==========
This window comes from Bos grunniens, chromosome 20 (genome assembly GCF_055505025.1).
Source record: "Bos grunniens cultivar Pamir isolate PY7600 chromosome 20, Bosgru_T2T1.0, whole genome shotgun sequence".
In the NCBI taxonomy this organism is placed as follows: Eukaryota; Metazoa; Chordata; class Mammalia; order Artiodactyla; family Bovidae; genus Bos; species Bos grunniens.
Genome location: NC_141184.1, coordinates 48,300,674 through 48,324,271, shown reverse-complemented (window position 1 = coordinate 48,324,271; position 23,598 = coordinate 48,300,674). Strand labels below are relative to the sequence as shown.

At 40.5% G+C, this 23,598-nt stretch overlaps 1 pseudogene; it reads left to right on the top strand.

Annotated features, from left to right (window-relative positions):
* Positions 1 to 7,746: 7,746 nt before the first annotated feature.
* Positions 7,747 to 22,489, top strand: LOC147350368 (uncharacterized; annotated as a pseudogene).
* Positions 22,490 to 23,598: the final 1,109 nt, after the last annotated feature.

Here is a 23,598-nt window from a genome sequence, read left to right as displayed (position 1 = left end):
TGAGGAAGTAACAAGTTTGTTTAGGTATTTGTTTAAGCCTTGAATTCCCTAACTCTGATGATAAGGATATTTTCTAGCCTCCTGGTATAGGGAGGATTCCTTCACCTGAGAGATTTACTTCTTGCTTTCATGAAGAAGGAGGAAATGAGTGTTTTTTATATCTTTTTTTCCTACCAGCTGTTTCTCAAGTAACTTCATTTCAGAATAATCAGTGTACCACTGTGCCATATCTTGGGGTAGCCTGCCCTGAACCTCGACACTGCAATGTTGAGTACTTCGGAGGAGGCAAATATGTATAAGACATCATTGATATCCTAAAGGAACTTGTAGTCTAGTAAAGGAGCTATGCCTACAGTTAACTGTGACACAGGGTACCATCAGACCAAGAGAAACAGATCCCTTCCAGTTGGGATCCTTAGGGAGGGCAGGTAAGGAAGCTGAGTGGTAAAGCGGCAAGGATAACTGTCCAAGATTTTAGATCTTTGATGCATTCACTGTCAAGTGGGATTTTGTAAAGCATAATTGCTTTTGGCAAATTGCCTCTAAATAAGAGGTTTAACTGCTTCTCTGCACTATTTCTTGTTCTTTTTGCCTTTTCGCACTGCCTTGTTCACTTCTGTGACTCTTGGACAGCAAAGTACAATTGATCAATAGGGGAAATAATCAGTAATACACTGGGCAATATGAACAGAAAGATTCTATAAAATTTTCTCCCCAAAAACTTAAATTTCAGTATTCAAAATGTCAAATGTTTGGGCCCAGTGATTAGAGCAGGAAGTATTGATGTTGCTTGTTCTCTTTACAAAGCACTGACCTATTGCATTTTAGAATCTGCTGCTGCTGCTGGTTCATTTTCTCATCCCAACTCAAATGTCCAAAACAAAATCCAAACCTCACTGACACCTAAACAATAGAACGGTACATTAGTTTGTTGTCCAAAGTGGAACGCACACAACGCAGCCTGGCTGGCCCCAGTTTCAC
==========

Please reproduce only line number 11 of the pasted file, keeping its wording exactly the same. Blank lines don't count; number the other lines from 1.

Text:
TGAGGAAGTAACAAGTTTGTTTAGGTATTTGTTTAAGCCTTGAATTCCCTAACTCTGATGATAAGGATATTTTCTAGCCTCCTGGTATAGGGAGGATTCCTTCACCTGAGAGATTTACTTCTTGCTTTCATGAAGAAGGAGGAAATGAGTGTTTTTTATATCTTTTTTTCCTACCAGCTGTTTCTCAAGTAACTTCATTTCAGAATAATCAGTGTACCACTGTGCCATATCTTGGGGTAGCCTGCCCTGAACCTCGACACTGCAATGTTGAGTACTTCGGAGGAGGCAAATATGTATAAGACATCATTGATATCCTAAAGGAACTTGTAGTCTAGTAAAGGAGCTATGCCTACAGTTAACTGTGACACAGGGTACCATCAGACCAAGAGAAACAGATCCCTTCCAGTTGGGATCCTTAGGGAGGGCAGGTAAGGAAGCTGAGTGGTAAAGCGGCAAGGATAACTGTCCAAGATTTTAGATCTTTGATGCATTCACTGTCAAGTGGGATTTTGTAAAGCATAATTGCTTTTGGCAAATTGCCTCTAAATAAGAGGTTTAACTGCTTCTCTGCACTATTTCTTGTTCTTTTTGCCTTTTCGCACTGCCTTGTTCACTTCTGTGACTCTTGGACAGCAAAGTACAATTGATCAATAGGGGAAATAATCAGTAATACACTGGGCAATATGAACAGAAAGATTCTATAAAATTTTCTCCCCAAAAACTTAAATTTCAGTATTCAAAATGTCAAATGTTTGGGCCCAGTGATTAGAGCAGGAAGTATTGATGTTGCTTGTTCTCTTTACAAAGCACTGACCTATTGCATTTTAGAATCTGCTGCTGCTGCTGGTTCATTTTCTCATCCCAACTCAAATGTCCAAAACAAAATCCAAACCTCACTGACACCTAAACAATAGAACGGTACATTAGTTTGTTGTCCAAAGTGGAACGCACACAACGCAGCCTGGCTGGCCCCAGTTTCAC